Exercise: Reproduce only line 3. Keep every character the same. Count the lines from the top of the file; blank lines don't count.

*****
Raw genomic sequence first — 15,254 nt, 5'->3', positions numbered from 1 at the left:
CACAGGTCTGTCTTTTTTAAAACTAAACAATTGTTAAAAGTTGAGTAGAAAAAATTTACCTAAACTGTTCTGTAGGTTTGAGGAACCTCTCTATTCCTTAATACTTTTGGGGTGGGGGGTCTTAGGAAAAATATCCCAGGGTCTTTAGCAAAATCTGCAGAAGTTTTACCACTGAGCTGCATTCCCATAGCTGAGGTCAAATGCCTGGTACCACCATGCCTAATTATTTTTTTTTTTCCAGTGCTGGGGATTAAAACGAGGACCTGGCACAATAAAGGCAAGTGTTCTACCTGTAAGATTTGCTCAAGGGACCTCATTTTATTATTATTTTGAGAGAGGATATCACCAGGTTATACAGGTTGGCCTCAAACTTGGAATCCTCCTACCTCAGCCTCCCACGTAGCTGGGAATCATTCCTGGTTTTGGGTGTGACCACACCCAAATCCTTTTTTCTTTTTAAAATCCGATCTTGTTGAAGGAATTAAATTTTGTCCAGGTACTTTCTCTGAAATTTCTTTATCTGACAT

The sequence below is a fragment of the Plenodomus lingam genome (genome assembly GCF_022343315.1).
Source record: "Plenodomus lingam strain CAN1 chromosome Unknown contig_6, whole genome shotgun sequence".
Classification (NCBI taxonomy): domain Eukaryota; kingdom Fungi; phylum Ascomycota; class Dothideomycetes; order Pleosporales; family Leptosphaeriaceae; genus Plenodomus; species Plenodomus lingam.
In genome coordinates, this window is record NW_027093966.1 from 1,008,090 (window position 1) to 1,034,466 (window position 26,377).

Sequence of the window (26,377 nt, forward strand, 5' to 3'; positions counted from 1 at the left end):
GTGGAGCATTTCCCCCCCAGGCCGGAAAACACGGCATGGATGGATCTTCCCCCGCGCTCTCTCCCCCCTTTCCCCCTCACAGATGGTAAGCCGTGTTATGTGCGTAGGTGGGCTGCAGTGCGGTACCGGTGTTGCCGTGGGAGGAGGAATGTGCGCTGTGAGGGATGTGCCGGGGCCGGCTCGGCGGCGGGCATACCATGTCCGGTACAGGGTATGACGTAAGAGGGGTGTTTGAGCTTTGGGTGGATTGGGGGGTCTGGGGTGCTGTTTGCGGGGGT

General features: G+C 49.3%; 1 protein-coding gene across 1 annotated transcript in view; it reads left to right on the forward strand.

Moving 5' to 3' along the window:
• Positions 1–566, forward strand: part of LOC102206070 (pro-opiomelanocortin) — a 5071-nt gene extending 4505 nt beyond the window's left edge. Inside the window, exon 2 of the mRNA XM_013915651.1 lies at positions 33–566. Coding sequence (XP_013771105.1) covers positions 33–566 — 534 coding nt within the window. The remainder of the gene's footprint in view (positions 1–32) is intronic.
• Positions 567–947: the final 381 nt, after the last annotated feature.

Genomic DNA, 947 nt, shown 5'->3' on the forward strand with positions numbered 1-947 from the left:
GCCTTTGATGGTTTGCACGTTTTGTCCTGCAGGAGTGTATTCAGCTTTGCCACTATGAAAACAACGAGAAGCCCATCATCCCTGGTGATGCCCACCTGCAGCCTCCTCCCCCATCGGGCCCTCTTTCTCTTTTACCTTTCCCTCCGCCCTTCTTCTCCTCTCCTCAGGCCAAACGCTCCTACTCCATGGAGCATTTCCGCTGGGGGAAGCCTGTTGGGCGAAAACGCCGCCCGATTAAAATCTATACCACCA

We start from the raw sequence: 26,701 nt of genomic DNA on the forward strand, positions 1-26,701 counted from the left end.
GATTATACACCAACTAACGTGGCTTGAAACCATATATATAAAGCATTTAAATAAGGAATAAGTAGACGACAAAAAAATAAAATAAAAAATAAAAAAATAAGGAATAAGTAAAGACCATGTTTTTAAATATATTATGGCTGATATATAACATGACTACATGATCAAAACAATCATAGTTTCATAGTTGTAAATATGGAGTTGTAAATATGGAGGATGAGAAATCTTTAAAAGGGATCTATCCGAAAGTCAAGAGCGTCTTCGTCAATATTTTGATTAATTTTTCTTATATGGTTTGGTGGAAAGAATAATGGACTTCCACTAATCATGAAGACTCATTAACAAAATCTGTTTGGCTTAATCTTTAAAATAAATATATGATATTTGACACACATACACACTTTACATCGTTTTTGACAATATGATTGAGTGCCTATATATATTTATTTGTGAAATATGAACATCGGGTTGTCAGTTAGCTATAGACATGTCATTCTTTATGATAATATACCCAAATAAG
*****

The sequence below is a fragment of the Plenodomus lingam genome (genome assembly GCF_022343315.1).